According to the Edmonton Vue Weekly, 3 lynx were spotted in Jasper National Park near Marmot Basin on March 16. Sightings are rare so this was a treat. Click the link to see a picture and video of the lynx in Jasper.
According to Parks Canada’s February 2008 E-News here, there have been several recent sightings of lynx in Jasper. Wes Bradford, Jasper National Park’s Wildlife/Human Conflicts Specialist, says the cause is due to an increase in population of their primary food source, the rabbit. Another cause is the weather. As the snow thaws this time of year, it is sometimes easier for a lynx to walk on a roadway than the snow.
Bradford points out that mating season is also causing movement among lynx as males and females seek each other out. Females also kick sub-adults out of their litter during this season causing some confused immature lynx to wander.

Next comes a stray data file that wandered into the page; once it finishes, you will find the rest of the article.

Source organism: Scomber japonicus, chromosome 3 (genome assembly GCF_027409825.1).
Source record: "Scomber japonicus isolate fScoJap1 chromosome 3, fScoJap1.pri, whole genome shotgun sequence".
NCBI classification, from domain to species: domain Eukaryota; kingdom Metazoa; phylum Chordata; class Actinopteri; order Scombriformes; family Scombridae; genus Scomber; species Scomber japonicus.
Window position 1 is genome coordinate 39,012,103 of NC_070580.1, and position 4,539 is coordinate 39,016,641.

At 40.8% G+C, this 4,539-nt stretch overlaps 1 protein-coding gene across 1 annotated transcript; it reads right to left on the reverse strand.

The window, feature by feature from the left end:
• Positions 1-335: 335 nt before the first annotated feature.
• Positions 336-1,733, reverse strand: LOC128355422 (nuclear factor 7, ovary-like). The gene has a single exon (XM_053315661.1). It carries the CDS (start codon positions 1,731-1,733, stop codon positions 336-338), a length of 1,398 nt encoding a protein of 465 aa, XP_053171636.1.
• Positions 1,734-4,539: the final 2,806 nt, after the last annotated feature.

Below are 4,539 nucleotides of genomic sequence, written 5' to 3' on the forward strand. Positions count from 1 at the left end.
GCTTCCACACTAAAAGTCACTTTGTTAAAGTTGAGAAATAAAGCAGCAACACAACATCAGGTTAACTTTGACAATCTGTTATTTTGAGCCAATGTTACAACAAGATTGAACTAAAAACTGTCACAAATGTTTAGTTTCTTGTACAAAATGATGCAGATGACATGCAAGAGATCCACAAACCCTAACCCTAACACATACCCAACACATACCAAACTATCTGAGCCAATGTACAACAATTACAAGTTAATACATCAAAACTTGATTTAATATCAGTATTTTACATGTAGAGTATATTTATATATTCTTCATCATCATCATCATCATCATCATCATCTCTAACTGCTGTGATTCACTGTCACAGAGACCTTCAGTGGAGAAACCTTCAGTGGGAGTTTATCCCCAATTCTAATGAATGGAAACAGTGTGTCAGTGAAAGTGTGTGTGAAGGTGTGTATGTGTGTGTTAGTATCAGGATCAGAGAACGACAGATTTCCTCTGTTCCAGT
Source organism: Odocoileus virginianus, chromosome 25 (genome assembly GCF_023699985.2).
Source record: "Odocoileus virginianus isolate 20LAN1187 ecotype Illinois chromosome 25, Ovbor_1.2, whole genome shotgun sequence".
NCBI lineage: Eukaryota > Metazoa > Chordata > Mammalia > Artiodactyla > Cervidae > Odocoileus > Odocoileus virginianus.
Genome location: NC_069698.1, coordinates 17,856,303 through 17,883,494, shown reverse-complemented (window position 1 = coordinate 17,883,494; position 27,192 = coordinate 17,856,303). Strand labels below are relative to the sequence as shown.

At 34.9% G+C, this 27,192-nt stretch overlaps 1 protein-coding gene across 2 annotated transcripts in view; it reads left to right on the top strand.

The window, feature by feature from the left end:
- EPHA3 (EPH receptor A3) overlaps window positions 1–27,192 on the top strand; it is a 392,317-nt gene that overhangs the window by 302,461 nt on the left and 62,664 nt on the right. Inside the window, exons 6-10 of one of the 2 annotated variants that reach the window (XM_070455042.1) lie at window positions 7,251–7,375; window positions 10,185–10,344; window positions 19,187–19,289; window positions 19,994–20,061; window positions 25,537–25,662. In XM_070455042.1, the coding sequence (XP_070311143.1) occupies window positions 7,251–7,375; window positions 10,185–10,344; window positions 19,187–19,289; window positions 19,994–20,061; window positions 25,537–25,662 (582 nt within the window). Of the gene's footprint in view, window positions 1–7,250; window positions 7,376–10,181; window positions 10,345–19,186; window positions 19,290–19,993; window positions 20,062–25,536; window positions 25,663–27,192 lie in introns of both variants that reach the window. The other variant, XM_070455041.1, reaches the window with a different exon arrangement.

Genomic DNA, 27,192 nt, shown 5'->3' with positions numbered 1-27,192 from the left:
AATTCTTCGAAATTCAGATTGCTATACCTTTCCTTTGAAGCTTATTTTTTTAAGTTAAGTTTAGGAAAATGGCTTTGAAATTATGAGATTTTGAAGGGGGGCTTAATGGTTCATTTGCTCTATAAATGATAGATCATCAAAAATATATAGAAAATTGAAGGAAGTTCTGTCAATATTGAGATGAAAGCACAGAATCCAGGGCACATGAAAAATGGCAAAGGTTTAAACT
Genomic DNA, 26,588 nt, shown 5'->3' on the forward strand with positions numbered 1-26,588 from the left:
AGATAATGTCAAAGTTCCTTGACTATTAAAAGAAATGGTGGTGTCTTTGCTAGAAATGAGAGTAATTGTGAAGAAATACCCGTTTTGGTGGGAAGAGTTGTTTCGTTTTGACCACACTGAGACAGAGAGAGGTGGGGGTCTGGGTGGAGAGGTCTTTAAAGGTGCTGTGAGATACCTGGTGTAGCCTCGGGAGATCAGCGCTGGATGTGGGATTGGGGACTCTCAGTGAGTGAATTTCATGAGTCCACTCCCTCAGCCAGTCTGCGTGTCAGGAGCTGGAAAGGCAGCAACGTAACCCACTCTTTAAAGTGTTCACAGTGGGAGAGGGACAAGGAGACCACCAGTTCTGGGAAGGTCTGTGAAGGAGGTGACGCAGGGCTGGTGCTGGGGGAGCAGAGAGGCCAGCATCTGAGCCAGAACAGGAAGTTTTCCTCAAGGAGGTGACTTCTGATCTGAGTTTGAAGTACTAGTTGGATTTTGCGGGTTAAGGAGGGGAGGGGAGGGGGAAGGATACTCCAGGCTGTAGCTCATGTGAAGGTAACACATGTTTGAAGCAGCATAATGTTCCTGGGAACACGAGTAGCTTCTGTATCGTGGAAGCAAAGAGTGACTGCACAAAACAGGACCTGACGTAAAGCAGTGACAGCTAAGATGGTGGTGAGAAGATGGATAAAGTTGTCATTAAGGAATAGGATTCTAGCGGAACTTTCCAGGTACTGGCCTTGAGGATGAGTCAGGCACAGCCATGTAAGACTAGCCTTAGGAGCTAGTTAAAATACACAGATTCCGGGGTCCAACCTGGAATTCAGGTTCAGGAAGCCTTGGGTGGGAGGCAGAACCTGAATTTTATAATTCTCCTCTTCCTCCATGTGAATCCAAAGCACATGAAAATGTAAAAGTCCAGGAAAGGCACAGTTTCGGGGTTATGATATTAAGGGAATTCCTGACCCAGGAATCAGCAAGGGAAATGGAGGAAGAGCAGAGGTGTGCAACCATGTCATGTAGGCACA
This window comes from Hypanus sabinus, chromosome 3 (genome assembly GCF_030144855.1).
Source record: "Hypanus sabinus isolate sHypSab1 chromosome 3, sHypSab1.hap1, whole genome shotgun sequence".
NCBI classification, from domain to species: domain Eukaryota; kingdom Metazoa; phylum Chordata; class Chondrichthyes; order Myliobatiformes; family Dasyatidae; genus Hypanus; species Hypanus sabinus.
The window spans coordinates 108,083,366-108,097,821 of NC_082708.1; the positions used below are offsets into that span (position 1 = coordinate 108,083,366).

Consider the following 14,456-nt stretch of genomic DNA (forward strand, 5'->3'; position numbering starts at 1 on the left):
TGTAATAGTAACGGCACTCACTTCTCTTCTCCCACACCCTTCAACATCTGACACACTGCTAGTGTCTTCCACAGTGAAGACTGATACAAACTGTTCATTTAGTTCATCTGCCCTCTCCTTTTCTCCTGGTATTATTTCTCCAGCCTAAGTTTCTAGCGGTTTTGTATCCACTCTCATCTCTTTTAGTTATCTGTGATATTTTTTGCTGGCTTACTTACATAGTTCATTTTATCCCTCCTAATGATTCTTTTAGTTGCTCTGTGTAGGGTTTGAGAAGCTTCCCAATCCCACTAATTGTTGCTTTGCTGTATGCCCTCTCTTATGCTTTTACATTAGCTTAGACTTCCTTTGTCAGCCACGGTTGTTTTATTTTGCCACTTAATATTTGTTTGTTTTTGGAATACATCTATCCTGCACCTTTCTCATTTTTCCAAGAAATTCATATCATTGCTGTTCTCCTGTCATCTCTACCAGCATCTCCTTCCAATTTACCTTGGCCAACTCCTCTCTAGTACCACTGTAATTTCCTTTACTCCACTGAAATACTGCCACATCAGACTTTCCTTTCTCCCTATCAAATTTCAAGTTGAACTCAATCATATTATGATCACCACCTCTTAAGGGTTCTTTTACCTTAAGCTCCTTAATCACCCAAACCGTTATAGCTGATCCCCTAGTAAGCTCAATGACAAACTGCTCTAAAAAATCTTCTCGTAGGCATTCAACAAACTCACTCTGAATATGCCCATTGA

Parks Canada’s Bradford provides advice to Jasper National Park visitors:
- Watch for lynx and other animals who are using park roads even more than usual;
- Slow down. It’s always easier to brake for wildlife if you’re already traveling a little slower;
- Be aware that during these spring conditions, a lynx may remain on the road sunning itself even if you drive right up to it.
Neat. The only place I’ve seen lynx in person was at Big Cat Rescue in Tampa, Florida (pictured). It’s a Siberian Lynx not unlike what was seen in Jasper National Park. The Jasper National Park’s Canadian Lynx have slightly browner fur.
Learn more about the Canadian Lynx in other Canada national parks here.